Camping Holidays in Southern France
The area is so wide and varied but it’s worth pointing out that some of the campsites here are big, brash and very lively during the summer months. They are quiet earlier in the season if you want a quieter holiday but if you’re travelling this far jump in with both feet. You can click on any of the images below to see what’s on offer here;
A petite but well managed holiday park nestled on the banks of the Ardeche River. L’Ardechois also offers an onsite breakfast which is very popular which young families and takes the strain out of your holiday in Southern France.
A small but perfectly formed holiday park set against a beautiful backdrop in Southern France. With a great choice of accommodation and excellent onsite facilities plus nearby attractions such as the crocodile farm this is one of the more popular camp sites in Southern France.
Les Tours is a medium sized campsite with a lot happening and if you love water you’ll love it here. Relax by the great pool complex, hit the river or explore the beautiful French countryside, simply bliss.
A fun sized campsite based in the South of France with great onsite facilities surrounded by stunning countryside. With a great pool complex and nearby river this holiday park is all about “location location location”.
A vast parc located next to a stunning crystal clear lake, not as popular as other campsites in Southern France due its relatively unknown location. However with great onsite facilities and good choice of accommodation this site is an hidden gem.
With a glamorous backdrop, great weather and nearby cities such as Cannes, this isn’t what you’d typically associate with a family holiday. However La Baume is very popular with young families due to its great location in Southern France and amazing onsite facilities.
With delicious food from the onsite restaurants and fantastic onsite facilities for the whole family that’s two of the main ingredients for a fantastic family holiday covered. The wide choice of accommodation completes the list making this a very attractive campsite.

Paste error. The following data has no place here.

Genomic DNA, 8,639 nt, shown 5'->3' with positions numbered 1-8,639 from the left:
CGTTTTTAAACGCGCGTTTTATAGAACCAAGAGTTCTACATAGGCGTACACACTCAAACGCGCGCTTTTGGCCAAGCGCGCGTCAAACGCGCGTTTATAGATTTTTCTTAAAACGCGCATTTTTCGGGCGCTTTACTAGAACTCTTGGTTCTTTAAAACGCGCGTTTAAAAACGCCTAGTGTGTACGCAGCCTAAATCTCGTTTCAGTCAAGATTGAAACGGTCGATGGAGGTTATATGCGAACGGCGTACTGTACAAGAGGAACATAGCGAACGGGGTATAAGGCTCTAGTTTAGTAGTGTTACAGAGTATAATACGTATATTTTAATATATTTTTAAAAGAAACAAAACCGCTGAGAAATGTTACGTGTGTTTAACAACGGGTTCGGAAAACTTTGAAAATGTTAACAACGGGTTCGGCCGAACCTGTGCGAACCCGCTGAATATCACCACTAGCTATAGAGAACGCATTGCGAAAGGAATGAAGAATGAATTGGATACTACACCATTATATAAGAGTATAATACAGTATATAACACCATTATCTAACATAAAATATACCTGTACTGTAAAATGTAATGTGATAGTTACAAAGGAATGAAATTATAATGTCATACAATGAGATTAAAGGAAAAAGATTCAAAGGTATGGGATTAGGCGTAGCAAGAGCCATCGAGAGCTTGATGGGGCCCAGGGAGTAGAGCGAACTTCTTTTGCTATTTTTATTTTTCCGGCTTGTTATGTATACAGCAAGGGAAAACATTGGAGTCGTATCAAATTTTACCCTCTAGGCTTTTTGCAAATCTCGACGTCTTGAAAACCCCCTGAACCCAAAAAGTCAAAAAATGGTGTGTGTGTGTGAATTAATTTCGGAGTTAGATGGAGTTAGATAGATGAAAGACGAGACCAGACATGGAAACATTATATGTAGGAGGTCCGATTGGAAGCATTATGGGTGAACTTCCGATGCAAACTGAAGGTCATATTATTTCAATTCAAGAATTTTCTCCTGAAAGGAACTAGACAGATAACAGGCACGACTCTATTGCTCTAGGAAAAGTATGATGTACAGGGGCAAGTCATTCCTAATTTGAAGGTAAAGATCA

Getting to Southern France
You’re way way on down south in this region so one of the best ways to get here is by air. There are many airports serving this area from Nice in the east to Biarritz in the west and Bordeaux or Bergerac in the north. Most of them are served by one no frills airline or another and there’s a great choice of which local regional airport you want to fly from in the UK.
Train is also another good way of getting here with Eurostar from London to Paris and then fast and cheap TGV trains to any number of cities across the region.
It is possible to drive, French roads are very good but don’t doubt the distances involved and you will need to stop off en-route which may well take up too much valuable holiday time.
Family Holidays in Southern France
Southern France is a huge area with vastly different countryside and cultures with one thing in common. The regions warm summers that mean you get to make the most of the spectacular beaches you’ll come across. From the lovely beaches around elegant resorts such as Biarritz, through Perpignan to St Tropez, Cannes and Nice you cover some of the most tempting part of France.